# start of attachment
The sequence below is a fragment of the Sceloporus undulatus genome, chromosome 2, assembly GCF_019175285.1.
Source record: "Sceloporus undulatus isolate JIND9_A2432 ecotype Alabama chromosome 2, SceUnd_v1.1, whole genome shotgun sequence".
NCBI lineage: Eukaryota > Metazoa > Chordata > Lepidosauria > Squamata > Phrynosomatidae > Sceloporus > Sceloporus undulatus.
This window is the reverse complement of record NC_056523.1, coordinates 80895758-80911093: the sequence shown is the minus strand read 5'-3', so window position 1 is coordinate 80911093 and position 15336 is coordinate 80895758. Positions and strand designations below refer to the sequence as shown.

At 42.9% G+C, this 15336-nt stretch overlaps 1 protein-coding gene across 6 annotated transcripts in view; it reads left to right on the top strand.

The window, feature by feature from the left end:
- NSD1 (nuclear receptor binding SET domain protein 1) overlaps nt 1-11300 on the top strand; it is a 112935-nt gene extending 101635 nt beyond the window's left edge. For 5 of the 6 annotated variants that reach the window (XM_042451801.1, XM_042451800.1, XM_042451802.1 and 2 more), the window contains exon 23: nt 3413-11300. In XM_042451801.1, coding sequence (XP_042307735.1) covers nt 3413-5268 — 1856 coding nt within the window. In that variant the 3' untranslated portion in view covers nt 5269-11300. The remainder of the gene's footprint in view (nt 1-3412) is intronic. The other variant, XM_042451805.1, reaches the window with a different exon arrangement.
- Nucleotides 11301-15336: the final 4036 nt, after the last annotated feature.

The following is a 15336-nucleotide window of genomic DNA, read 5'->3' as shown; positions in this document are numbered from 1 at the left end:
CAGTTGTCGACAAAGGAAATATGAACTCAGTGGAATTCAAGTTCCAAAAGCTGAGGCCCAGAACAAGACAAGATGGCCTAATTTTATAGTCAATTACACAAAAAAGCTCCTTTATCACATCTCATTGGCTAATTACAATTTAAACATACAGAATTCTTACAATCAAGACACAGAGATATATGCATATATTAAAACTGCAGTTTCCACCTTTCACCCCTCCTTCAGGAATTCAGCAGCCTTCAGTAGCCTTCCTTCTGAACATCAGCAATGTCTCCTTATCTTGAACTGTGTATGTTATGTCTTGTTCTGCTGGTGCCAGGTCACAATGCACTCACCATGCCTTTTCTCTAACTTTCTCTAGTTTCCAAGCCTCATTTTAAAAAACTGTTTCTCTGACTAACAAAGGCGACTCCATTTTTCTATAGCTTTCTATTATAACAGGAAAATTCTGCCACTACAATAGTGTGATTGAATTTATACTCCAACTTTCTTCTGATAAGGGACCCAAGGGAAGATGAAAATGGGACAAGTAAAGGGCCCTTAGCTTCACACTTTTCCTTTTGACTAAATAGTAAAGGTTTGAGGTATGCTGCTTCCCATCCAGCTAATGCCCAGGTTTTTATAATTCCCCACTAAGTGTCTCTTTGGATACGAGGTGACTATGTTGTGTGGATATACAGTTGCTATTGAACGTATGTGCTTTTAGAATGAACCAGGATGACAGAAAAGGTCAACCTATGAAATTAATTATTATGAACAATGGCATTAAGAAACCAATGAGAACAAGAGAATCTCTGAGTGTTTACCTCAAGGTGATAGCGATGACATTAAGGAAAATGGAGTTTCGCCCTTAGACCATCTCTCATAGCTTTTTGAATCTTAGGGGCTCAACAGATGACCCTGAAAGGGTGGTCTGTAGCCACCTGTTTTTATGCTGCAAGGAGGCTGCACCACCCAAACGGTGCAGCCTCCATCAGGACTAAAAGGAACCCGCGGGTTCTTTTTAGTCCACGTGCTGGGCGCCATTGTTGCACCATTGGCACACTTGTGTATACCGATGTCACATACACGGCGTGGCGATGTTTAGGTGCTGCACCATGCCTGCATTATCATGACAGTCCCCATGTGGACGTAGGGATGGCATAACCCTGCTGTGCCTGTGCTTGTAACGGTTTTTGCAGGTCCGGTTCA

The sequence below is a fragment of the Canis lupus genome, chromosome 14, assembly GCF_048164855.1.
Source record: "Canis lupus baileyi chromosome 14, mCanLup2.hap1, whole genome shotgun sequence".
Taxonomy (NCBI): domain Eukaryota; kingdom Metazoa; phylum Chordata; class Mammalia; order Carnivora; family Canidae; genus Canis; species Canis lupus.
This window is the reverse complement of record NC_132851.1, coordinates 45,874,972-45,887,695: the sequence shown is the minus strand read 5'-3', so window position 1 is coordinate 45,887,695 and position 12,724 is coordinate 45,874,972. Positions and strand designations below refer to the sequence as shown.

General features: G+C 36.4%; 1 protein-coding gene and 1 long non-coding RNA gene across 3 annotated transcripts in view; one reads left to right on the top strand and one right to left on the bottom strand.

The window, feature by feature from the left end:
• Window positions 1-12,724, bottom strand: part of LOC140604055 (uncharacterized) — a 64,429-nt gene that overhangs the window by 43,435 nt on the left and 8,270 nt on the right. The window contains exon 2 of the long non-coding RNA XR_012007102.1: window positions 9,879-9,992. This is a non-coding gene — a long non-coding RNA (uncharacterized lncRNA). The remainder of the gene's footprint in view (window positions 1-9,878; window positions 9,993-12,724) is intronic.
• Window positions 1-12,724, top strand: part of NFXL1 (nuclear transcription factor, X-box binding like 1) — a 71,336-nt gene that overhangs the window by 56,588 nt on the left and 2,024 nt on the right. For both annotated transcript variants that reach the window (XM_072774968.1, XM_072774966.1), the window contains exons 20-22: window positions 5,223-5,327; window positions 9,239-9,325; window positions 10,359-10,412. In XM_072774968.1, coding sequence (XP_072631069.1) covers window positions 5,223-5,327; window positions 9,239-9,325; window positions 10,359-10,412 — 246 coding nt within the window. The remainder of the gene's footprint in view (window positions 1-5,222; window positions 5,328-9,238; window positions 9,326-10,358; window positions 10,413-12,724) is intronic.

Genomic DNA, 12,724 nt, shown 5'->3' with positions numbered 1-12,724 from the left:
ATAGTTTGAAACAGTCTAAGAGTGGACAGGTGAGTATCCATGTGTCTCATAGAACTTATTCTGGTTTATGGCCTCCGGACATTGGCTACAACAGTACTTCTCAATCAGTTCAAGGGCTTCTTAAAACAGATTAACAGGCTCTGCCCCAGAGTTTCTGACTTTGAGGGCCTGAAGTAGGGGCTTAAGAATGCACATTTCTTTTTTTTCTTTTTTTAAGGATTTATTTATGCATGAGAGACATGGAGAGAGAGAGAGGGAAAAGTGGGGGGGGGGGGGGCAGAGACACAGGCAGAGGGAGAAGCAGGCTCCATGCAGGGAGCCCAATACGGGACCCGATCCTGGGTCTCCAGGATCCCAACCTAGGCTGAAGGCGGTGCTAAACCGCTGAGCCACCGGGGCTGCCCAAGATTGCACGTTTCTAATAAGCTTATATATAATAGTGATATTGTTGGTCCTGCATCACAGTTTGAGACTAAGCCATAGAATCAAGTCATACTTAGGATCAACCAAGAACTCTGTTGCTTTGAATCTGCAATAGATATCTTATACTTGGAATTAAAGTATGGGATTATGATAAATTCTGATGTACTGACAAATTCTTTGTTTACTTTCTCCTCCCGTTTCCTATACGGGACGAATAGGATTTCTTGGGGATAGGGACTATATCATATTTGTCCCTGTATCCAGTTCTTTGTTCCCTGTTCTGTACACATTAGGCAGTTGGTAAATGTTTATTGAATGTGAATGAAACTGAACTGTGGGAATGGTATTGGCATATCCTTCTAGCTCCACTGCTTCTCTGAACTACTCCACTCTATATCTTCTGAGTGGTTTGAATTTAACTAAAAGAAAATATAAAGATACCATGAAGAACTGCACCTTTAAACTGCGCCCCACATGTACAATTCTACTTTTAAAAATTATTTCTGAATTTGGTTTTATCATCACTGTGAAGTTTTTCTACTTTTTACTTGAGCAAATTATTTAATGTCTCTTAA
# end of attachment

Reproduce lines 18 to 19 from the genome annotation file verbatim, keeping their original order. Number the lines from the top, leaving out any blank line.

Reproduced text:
• Window positions 1-12,724, top strand: part of NFXL1 (nuclear transcription factor, X-box binding like 1) — a 71,336-nt gene that overhangs the window by 56,588 nt on the left and 2,024 nt on the right. For both annotated transcript variants that reach the window (XM_072774968.1, XM_072774966.1), the window contains exons 20-22: window positions 5,223-5,327; window positions 9,239-9,325; window positions 10,359-10,412. In XM_072774968.1, coding sequence (XP_072631069.1) covers window positions 5,223-5,327; window positions 9,239-9,325; window positions 10,359-10,412 — 246 coding nt within the window. The remainder of the gene's footprint in view (window positions 1-5,222; window positions 5,328-9,238; window positions 9,326-10,358; window positions 10,413-12,724) is intronic.

Genomic DNA, 12,724 nt, shown 5'->3' with positions numbered 1-12,724 from the left: